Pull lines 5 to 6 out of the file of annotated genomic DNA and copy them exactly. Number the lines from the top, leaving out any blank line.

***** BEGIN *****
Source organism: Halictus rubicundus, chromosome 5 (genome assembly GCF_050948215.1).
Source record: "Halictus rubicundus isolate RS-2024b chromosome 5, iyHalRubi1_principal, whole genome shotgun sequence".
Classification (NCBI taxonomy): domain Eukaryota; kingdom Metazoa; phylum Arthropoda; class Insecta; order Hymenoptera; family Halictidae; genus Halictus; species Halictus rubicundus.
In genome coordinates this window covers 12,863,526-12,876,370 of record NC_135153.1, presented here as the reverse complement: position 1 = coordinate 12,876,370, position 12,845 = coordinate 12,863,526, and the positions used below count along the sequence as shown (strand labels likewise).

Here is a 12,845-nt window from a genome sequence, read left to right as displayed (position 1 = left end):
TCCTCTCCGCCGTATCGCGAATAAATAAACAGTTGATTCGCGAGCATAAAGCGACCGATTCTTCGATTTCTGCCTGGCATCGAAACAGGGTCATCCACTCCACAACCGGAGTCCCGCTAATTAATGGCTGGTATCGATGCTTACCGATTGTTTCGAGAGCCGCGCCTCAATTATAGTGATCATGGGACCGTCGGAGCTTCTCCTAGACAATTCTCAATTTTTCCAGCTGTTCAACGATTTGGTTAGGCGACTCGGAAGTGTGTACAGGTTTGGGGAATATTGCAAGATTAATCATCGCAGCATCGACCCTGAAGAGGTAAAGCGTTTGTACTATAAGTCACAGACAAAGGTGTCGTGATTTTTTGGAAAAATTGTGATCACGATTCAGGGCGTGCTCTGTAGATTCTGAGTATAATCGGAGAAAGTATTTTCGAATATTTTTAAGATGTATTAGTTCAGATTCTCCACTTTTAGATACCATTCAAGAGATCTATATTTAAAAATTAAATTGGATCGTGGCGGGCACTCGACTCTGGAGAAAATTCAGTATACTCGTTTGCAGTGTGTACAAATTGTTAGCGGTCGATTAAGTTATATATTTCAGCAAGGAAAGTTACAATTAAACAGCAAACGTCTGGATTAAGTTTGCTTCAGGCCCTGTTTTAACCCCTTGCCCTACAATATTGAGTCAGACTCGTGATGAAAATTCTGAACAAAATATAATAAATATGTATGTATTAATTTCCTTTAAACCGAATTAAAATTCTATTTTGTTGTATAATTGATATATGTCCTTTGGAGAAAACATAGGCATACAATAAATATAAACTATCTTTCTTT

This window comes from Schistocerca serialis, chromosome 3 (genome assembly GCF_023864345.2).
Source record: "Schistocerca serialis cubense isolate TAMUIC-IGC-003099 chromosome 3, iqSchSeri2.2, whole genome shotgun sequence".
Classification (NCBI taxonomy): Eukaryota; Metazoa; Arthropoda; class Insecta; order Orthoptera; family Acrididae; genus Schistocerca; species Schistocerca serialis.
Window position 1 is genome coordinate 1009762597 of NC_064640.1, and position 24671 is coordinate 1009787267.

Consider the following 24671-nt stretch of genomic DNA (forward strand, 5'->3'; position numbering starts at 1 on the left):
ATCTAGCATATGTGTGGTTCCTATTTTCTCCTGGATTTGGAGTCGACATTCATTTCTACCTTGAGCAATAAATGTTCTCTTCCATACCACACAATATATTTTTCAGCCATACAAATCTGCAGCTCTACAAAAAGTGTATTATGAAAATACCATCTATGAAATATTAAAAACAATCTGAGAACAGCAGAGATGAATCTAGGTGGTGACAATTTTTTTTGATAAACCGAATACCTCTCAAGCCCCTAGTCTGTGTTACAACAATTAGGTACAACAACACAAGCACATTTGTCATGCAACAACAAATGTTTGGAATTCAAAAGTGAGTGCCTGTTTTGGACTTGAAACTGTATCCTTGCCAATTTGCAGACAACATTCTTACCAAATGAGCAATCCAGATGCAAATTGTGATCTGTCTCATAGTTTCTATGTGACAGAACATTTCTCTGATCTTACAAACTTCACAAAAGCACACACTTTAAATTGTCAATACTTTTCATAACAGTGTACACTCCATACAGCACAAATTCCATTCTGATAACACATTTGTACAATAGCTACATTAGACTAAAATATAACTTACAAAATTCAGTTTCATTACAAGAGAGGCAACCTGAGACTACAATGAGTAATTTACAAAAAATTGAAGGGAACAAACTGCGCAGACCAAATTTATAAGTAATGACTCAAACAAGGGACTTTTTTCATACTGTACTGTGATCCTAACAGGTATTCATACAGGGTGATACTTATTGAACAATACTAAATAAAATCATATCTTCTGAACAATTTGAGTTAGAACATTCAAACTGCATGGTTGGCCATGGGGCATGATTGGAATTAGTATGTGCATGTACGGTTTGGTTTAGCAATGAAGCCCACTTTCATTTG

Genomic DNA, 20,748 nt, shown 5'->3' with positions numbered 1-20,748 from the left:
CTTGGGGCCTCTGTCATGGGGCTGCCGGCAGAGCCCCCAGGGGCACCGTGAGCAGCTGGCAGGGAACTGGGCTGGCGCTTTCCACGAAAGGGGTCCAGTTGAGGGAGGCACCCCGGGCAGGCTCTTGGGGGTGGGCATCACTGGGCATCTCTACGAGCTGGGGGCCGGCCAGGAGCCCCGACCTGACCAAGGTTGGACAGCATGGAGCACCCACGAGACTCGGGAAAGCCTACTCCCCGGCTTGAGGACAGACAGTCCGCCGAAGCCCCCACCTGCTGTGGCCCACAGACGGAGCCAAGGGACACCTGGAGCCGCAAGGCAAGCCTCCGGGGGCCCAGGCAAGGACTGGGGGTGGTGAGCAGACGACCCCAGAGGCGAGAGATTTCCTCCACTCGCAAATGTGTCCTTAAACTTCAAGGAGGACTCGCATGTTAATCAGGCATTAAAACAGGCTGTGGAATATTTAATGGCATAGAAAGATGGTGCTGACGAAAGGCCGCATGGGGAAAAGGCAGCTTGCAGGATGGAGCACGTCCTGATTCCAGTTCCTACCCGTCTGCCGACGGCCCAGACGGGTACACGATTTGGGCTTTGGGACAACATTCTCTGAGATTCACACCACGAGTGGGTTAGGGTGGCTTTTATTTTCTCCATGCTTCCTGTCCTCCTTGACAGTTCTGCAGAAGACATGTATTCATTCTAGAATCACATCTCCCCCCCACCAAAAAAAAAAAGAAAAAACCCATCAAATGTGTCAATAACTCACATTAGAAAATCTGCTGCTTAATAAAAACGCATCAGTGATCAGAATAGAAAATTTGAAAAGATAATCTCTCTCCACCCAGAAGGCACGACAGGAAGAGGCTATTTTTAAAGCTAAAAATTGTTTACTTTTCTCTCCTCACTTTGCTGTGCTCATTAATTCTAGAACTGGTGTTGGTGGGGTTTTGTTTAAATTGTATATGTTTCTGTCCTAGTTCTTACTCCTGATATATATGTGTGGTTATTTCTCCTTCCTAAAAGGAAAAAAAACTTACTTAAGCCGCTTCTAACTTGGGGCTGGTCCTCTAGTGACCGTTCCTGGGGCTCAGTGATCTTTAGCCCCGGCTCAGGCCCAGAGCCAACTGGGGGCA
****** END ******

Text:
Here is a 12,845-nt window from a genome sequence, read left to right as displayed (position 1 = left end):
TCCTCTCCGCCGTATCGCGAATAAATAAACAGTTGATTCGCGAGCATAAAGCGACCGATTCTTCGATTTCTGCCTGGCATCGAAACAGGGTCATCCACTCCACAACCGGAGTCCCGCTAATTAATGGCTGGTATCGATGCTTACCGATTGTTTCGAGAGCCGCGCCTCAATTATAGTGATCATGGGACCGTCGGAGCTTCTCCTAGACAATTCTCAATTTTTCCAGCTGTTCAACGATTTGGTTAGGCGACTCGGAAGTGTGTACAGGTTTGGGGAATATTGCAAGATTAATCATCGCAGCATCGACCCTGAAGAGGTAAAGCGTTTGTACTATAAGTCACAGACAAAGGTGTCGTGATTTTTTGGAAAAATTGTGATCACGATTCAGGGCGTGCTCTGTAGATTCTGAGTATAATCGGAGAAAGTATTTTCGAATATTTTTAAGATGTATTAGTTCAGATTCTCCACTTTTAGATACCATTCAAGAGATCTATATTTAAAAATTAAATTGGATCGTGGCGGGCACTCGACTCTGGAGAAAATTCAGTATACTCGTTTGCAGTGTGTACAAATTGTTAGCGGTCGATTAAGTTATATATTTCAGCAAGGAAAGTTACAATTAAACAGCAAACGTCTGGATTAAGTTTGCTTCAGGCCCTGTTTTAACCCCTTGCCCTACAATATTGAGTCAGACTCGTGATGAAAATTCTGAACAAAATATAATAAATATGTATGTATTAATTTCCTTTAAACCGAATTAAAATTCTATTTTGTTGTATAATTGATATATGTCCTTTGGAGAAAACATAGGCATACAATAAATATAAACTATCTTTCTTT